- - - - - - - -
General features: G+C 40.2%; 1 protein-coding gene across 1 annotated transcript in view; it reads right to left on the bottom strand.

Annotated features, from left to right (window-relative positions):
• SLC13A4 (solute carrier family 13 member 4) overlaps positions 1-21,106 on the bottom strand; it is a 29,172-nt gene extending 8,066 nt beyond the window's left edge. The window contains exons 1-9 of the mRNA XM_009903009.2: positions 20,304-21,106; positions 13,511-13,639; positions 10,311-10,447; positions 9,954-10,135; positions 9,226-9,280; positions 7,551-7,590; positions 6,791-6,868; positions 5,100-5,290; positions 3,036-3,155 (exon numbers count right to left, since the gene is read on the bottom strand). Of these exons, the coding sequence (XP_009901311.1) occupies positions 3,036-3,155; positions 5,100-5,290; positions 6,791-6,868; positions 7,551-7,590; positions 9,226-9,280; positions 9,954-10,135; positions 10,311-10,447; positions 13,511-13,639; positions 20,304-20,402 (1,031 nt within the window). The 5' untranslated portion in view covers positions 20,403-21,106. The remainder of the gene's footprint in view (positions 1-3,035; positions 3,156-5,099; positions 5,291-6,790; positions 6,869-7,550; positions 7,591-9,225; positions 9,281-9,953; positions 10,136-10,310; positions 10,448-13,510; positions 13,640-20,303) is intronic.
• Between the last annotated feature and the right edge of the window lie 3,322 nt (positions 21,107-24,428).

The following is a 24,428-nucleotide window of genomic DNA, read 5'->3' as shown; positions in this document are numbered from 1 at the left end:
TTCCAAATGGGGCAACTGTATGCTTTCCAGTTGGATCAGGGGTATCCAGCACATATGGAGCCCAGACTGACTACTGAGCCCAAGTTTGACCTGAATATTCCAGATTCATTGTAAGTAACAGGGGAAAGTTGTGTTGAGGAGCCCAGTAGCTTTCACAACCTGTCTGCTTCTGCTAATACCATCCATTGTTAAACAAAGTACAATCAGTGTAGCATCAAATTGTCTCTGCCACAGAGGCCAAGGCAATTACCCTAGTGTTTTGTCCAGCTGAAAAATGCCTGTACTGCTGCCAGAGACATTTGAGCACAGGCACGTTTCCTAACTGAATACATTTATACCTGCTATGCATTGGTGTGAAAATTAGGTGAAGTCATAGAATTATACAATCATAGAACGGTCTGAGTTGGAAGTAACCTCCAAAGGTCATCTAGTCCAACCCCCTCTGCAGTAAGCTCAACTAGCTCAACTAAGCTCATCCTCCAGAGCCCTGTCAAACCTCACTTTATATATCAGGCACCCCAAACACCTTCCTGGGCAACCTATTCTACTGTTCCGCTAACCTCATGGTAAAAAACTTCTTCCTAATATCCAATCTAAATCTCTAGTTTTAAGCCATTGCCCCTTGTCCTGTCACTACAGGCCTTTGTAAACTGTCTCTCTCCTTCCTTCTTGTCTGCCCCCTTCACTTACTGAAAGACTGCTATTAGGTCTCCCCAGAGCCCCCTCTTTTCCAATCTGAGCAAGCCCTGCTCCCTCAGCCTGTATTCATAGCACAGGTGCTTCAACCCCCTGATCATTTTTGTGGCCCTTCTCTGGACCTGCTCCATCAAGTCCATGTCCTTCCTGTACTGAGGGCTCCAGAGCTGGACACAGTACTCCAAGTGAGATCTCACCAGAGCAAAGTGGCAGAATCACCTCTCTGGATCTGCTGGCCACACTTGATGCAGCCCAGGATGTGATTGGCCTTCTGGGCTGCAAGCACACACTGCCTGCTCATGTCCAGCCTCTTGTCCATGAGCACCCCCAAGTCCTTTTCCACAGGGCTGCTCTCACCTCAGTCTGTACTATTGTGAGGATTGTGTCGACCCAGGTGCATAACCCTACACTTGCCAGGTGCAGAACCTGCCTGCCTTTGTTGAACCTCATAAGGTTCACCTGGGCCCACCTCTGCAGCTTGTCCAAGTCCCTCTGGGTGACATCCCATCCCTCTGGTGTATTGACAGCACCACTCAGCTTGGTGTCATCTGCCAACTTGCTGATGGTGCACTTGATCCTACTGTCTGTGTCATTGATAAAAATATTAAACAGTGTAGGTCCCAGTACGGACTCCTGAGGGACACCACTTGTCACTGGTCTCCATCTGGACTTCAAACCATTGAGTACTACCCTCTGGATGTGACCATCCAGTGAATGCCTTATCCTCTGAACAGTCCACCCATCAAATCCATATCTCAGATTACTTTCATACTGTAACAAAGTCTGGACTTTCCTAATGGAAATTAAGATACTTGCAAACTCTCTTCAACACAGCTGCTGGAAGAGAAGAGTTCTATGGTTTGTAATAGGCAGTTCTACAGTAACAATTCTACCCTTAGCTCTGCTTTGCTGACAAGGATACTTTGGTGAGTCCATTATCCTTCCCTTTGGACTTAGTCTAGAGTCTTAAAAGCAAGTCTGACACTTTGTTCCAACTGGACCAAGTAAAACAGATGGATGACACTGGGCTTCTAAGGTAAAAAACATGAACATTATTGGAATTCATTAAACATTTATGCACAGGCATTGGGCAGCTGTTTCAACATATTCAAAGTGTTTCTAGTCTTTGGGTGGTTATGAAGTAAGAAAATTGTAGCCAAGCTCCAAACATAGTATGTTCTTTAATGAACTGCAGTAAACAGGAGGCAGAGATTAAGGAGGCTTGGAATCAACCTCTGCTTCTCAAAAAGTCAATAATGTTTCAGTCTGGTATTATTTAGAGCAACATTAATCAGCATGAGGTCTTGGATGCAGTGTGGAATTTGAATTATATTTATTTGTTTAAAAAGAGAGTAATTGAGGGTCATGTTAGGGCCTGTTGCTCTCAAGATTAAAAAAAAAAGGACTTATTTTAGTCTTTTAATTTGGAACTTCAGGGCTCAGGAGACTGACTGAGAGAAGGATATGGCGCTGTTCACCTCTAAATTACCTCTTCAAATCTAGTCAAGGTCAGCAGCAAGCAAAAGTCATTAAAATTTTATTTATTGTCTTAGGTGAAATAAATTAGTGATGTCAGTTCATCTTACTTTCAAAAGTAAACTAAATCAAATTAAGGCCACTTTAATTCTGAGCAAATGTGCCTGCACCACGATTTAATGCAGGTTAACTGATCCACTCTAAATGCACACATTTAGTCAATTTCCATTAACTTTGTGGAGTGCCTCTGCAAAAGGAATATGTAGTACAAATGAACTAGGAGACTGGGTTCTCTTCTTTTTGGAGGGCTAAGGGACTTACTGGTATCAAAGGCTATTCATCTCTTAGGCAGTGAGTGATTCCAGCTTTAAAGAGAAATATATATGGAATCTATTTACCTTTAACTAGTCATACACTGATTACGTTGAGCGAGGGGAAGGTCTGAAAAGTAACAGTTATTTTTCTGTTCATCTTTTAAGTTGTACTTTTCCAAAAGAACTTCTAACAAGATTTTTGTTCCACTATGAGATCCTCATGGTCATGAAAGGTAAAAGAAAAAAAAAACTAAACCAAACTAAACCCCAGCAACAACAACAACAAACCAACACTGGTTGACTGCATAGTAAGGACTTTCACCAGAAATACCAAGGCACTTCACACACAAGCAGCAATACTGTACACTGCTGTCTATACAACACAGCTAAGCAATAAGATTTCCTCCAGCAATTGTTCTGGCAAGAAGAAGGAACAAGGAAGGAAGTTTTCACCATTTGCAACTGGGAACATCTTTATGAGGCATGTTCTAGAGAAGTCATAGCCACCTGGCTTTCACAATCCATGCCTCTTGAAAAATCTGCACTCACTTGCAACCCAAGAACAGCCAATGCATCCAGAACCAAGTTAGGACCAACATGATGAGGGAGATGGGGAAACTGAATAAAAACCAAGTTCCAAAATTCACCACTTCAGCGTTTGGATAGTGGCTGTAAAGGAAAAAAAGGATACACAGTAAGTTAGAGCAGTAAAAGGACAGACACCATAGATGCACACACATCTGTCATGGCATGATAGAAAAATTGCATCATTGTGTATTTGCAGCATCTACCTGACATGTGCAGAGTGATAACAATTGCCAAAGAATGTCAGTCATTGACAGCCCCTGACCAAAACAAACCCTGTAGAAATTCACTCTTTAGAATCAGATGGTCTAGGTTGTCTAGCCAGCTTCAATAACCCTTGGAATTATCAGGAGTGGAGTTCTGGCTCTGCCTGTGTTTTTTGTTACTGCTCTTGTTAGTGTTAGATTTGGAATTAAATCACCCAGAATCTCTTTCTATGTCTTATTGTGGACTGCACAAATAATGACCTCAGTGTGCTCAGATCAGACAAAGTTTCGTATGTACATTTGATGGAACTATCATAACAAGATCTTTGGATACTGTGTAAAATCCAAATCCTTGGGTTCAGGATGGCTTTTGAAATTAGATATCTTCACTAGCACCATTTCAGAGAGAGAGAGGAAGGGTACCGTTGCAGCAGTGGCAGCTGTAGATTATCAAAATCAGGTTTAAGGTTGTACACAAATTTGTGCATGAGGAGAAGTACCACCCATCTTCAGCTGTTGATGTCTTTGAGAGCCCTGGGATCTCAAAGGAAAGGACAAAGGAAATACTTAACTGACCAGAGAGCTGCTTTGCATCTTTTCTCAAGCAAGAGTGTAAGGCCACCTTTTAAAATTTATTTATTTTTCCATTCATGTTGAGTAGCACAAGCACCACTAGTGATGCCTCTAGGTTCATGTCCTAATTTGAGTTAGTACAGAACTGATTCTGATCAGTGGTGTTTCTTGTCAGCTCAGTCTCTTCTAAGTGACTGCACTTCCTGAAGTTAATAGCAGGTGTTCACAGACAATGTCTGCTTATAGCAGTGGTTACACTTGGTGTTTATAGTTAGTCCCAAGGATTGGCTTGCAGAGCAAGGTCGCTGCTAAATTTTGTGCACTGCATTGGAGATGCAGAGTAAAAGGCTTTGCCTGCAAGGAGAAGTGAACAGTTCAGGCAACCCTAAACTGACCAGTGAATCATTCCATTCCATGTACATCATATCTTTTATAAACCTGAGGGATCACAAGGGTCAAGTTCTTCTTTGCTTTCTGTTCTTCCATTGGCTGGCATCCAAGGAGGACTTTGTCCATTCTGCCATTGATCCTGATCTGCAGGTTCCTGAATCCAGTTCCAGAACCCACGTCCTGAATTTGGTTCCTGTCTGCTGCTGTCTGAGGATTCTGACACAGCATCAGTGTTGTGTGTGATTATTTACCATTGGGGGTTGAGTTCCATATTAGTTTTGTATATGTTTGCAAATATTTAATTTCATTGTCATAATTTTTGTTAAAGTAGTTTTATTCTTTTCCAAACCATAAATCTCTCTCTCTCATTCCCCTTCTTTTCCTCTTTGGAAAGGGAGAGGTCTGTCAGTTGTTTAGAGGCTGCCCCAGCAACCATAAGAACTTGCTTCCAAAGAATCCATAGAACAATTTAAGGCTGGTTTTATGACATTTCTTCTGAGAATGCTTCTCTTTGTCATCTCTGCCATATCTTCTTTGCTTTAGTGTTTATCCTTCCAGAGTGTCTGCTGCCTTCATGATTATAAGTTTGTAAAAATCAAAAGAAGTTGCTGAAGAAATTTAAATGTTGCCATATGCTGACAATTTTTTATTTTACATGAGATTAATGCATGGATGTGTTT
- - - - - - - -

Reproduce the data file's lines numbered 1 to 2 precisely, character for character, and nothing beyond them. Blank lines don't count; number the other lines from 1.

General features: G+C 40.2%; 1 protein-coding gene across 1 annotated transcript in view; it reads right to left on the bottom strand.

Annotated features, from left to right (window-relative positions):